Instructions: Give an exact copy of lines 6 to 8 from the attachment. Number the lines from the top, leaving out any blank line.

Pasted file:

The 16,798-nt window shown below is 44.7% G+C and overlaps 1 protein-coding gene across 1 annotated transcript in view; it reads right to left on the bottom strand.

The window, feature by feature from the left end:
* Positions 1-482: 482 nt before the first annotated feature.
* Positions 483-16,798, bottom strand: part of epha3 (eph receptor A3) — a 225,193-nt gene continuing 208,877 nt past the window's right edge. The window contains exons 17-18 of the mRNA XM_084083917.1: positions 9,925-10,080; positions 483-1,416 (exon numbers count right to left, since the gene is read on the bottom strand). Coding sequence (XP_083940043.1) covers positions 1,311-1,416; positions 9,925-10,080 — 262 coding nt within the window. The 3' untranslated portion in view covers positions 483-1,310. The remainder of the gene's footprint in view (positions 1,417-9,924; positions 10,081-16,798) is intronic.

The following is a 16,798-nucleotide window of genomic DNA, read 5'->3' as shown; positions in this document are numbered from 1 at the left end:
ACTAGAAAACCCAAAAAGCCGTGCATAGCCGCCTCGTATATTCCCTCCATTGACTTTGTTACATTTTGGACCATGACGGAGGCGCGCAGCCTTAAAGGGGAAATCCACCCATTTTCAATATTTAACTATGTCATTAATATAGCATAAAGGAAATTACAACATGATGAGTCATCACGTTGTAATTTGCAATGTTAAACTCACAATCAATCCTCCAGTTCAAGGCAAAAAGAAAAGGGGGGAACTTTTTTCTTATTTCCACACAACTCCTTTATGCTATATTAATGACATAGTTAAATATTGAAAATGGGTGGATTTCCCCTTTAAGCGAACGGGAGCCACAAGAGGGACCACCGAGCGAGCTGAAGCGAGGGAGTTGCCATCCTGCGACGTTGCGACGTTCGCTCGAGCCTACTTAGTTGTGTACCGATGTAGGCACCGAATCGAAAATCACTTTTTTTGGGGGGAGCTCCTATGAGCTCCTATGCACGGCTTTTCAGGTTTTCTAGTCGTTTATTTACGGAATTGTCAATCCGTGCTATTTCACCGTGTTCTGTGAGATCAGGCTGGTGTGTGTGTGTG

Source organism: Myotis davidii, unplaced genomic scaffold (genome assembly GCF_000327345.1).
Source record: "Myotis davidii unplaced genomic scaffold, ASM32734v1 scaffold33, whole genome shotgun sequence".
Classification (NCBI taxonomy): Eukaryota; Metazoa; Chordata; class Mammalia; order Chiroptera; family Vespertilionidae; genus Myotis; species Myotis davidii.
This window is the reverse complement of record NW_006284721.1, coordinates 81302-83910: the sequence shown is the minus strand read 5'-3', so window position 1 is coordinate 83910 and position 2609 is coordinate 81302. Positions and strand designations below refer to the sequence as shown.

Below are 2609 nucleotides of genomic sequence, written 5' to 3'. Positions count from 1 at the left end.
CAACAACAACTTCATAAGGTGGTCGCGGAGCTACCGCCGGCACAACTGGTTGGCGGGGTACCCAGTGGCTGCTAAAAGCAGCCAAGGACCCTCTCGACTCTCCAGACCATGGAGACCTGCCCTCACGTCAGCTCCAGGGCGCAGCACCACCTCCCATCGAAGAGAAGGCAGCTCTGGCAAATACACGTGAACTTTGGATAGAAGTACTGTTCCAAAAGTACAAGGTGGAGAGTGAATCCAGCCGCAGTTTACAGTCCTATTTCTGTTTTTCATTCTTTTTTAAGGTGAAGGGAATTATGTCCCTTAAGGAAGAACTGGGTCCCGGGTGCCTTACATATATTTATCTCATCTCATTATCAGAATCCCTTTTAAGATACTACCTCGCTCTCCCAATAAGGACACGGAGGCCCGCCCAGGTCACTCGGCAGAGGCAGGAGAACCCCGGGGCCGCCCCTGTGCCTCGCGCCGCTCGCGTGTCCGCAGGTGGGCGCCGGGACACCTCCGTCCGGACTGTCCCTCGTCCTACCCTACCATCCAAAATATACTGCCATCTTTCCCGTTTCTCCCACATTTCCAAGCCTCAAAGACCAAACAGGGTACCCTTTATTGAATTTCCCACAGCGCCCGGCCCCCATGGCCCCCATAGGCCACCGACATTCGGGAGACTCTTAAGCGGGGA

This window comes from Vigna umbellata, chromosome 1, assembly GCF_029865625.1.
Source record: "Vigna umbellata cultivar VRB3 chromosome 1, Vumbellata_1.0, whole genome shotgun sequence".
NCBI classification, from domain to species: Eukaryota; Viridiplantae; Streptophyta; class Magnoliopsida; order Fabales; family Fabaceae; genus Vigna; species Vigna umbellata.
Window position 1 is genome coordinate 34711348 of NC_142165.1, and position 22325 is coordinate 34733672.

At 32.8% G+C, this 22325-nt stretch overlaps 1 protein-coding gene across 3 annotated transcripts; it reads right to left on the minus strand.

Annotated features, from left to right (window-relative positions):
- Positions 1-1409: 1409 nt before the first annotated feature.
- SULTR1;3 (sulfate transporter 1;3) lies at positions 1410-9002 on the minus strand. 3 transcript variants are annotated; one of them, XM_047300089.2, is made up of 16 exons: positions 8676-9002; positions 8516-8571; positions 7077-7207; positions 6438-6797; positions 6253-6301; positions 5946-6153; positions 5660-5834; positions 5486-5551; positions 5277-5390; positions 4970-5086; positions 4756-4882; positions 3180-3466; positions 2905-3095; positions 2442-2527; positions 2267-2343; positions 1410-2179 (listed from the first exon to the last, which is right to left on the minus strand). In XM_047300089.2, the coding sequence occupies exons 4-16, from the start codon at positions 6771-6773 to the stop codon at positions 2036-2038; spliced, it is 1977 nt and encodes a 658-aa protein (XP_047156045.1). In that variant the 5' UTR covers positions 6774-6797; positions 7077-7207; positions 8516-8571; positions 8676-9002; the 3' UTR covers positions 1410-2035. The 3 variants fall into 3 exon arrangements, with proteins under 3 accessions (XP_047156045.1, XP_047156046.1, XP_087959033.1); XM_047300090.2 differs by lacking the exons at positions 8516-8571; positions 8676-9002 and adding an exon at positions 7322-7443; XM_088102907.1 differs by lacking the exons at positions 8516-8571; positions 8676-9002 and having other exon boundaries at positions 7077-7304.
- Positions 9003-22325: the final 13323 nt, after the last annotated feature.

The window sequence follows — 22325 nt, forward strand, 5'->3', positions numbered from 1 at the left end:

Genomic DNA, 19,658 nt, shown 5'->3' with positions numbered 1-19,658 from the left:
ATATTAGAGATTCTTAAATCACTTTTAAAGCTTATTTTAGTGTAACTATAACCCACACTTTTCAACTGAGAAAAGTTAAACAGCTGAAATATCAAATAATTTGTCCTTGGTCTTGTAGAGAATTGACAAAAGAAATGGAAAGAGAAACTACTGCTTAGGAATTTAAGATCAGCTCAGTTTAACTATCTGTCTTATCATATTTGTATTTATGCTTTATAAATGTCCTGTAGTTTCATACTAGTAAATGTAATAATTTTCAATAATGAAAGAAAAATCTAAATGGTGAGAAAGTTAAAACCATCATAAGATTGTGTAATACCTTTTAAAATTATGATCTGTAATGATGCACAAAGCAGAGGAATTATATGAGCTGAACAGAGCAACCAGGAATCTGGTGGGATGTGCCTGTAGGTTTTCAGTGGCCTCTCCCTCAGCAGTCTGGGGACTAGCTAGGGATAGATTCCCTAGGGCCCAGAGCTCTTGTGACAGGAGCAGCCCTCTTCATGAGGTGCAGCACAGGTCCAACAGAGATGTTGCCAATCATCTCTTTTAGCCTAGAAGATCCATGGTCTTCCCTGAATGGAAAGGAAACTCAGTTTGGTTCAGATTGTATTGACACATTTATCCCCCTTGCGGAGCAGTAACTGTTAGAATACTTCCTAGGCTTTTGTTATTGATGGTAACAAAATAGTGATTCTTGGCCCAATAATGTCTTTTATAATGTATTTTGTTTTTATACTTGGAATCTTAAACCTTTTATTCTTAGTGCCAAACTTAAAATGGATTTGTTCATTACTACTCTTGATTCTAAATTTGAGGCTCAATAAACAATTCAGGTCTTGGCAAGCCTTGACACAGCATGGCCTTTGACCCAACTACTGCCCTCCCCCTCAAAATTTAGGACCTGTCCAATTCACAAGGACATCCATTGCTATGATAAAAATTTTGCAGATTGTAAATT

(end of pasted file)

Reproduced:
ACTAGAAAACCCAAAAAGCCGTGCATAGCCGCCTCGTATATTCCCTCCATTGACTTTGTTACATTTTGGACCATGACGGAGGCGCGCAGCCTTAAAGGGGAAATCCACCCATTTTCAATATTTAACTATGTCATTAATATAGCATAAAGGAAATTACAACATGATGAGTCATCACGTTGTAATTTGCAATGTTAAACTCACAATCAATCCTCCAGTTCAAGGCAAAAAGAAAAGGGGGGAACTTTTTTCTTATTTCCACACAACTCCTTTATGCTATATTAATGACATAGTTAAATATTGAAAATGGGTGGATTTCCCCTTTAAGCGAACGGGAGCCACAAGAGGGACCACCGAGCGAGCTGAAGCGAGGGAGTTGCCATCCTGCGACGTTGCGACGTTCGCTCGAGCCTACTTAGTTGTGTACCGATGTAGGCACCGAATCGAAAATCACTTTTTTTGGGGGGAGCTCCTATGAGCTCCTATGCACGGCTTTTCAGGTTTTCTAGTCGTTTATTTACGGAATTGTCAATCCGTGCTATTTCACCGTGTTCTGTGAGATCAGGCTGGTGTGTGTGTGTG

Source organism: Myotis davidii, unplaced genomic scaffold (genome assembly GCF_000327345.1).
Source record: "Myotis davidii unplaced genomic scaffold, ASM32734v1 scaffold33, whole genome shotgun sequence".